Fiber and all-cause mortality
At a GlanceNew data continues to support research showing that a diet high in fiber is beneficial for health.
Cardiovascular disease (CVD) and cancer are among the leading causes of death in developed countries. Research has shown that a diet higher in fiber may provide health benefits specifically for these two conditions, however little is known about association of dietary fiber with other causes of death. Despite the lack of research it is believed that the health benefits of a diet high in fiber is not just limited to CVD and cancer, but may also provide health benefits through a number of other mechanisms. A recent European cohort study consisting of 452,717 volunteers, between the ages of ~25-70 at recruitment (mean = 50.8 years), provides additional information regarding the many benefits of dietary fiber.
The researchers in this study used a food frequency questionnaire and a seven day food record to determine the volunteers’ fiber intake (both soluble and insoluble forms of fiber were included). The average follow-up period was 12.7 years, during which 23,582 deaths occurred among the volunteer individuals. Analysis revealed a correlation between increased fiber intake and decreased mortality.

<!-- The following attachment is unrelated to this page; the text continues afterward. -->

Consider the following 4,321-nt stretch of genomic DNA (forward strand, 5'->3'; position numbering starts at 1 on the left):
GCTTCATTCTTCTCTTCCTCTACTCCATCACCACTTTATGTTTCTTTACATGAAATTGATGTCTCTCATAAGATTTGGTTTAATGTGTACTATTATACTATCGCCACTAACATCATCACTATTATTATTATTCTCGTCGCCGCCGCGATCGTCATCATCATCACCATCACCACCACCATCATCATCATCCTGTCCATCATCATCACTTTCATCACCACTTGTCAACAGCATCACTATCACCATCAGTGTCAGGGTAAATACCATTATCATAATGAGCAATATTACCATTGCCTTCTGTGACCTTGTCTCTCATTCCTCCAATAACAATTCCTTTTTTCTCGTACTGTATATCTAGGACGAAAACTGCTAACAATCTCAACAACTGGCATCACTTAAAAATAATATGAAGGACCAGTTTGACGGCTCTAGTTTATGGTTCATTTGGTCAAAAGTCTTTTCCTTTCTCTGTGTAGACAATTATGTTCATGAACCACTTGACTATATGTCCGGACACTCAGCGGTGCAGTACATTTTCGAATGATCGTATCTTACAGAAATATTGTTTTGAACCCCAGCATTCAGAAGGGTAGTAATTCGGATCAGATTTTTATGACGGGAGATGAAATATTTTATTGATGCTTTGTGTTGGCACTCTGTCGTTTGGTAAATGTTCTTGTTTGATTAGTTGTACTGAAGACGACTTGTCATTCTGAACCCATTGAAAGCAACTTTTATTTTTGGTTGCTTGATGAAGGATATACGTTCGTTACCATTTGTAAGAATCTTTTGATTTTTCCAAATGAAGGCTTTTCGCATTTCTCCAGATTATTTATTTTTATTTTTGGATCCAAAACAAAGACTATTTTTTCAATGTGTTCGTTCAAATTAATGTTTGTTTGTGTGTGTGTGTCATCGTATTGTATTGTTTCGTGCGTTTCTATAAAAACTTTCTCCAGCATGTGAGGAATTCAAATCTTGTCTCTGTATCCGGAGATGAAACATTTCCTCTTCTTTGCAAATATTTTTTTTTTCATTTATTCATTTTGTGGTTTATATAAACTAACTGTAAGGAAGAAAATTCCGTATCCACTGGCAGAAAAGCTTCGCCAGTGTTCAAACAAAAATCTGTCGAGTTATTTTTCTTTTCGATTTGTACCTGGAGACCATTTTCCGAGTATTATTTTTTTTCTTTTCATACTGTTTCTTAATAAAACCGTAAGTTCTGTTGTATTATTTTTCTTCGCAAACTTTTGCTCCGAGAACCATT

For every 10 gram/day increase in fiber there was a decrease in mortality of 10%. When looking at individual causes of death, the 10 g/day increase in fiber was linked to a decrease in death by 10% for circulatory diseases, 39% for digestive diseases, 23% for respiratory disease, and 14% for smoking-related cancers. These associations were consistent across BMI and physical activity, but were stronger for those who were smokers and for those that consumed more than 18 g/day of alcohol.
The results of this study continue to support the data showing that increased fiber intake is associated with a decreased risk of death from CVD and cancer. Additionally it shows that a correlation may also exist between fiber intake and death from digestive and respiratory diseases. This research supports the idea that a diet high in fiber is important for maintenance of overall health.
Chuang S-chun, Norat T, Murphy N, et al. Fiber intake and total and cause-specific mortality in the European Prospective Investigation into Cancer and Nutrition cohort. The American Journal of Clinical Nutrition. 2012;96(1):164-74.